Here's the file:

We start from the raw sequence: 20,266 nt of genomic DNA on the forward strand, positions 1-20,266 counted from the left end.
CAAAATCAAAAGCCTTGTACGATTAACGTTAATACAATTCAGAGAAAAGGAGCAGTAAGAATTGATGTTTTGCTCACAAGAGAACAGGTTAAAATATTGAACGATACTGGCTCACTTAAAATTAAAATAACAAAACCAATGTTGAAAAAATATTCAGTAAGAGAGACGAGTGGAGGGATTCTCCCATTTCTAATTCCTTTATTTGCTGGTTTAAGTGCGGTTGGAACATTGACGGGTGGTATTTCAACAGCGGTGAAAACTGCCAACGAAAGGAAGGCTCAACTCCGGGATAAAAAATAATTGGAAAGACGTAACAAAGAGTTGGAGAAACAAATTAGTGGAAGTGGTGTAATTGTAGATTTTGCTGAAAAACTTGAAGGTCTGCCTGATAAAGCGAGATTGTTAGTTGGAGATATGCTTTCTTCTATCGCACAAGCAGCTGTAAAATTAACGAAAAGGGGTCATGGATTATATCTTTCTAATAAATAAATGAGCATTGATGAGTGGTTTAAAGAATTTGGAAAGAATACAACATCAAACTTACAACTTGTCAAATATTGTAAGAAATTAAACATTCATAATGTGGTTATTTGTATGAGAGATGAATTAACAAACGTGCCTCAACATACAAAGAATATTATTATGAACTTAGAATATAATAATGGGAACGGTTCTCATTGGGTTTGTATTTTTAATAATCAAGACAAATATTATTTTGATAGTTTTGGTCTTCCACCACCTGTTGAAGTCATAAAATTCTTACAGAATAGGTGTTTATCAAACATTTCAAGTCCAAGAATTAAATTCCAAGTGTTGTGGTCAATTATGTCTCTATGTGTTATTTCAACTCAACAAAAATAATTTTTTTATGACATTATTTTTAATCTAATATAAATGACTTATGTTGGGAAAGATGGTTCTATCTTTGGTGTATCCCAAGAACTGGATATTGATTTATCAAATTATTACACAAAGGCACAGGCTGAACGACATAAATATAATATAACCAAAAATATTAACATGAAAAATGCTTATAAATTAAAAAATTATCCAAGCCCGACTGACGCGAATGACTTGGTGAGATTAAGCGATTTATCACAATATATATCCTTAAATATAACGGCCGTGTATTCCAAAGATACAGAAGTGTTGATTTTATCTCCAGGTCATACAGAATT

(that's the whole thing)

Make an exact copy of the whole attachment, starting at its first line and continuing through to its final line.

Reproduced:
We start from the raw sequence: 20,266 nt of genomic DNA on the forward strand, positions 1-20,266 counted from the left end.
CAAAATCAAAAGCCTTGTACGATTAACGTTAATACAATTCAGAGAAAAGGAGCAGTAAGAATTGATGTTTTGCTCACAAGAGAACAGGTTAAAATATTGAACGATACTGGCTCACTTAAAATTAAAATAACAAAACCAATGTTGAAAAAATATTCAGTAAGAGAGACGAGTGGAGGGATTCTCCCATTTCTAATTCCTTTATTTGCTGGTTTAAGTGCGGTTGGAACATTGACGGGTGGTATTTCAACAGCGGTGAAAACTGCCAACGAAAGGAAGGCTCAACTCCGGGATAAAAAATAATTGGAAAGACGTAACAAAGAGTTGGAGAAACAAATTAGTGGAAGTGGTGTAATTGTAGATTTTGCTGAAAAACTTGAAGGTCTGCCTGATAAAGCGAGATTGTTAGTTGGAGATATGCTTTCTTCTATCGCACAAGCAGCTGTAAAATTAACGAAAAGGGGTCATGGATTATATCTTTCTAATAAATAAATGAGCATTGATGAGTGGTTTAAAGAATTTGGAAAGAATACAACATCAAACTTACAACTTGTCAAATATTGTAAGAAATTAAACATTCATAATGTGGTTATTTGTATGAGAGATGAATTAACAAACGTGCCTCAACATACAAAGAATATTATTATGAACTTAGAATATAATAATGGGAACGGTTCTCATTGGGTTTGTATTTTTAATAATCAAGACAAATATTATTTTGATAGTTTTGGTCTTCCACCACCTGTTGAAGTCATAAAATTCTTACAGAATAGGTGTTTATCAAACATTTCAAGTCCAAGAATTAAATTCCAAGTGTTGTGGTCAATTATGTCTCTATGTGTTATTTCAACTCAACAAAAATAATTTTTTTATGACATTATTTTTAATCTAATATAAATGACTTATGTTGGGAAAGATGGTTCTATCTTTGGTGTATCCCAAGAACTGGATATTGATTTATCAAATTATTACACAAAGGCACAGGCTGAACGACATAAATATAATATAACCAAAAATATTAACATGAAAAATGCTTATAAATTAAAAAATTATCCAAGCCCGACTGACGCGAATGACTTGGTGAGATTAAGCGATTTATCACAATATATATCCTTAAATATAACGGCCGTGTATTCCAAAGATACAGAAGTGTTGATTTTATCTCCAGGTCATACAGAATT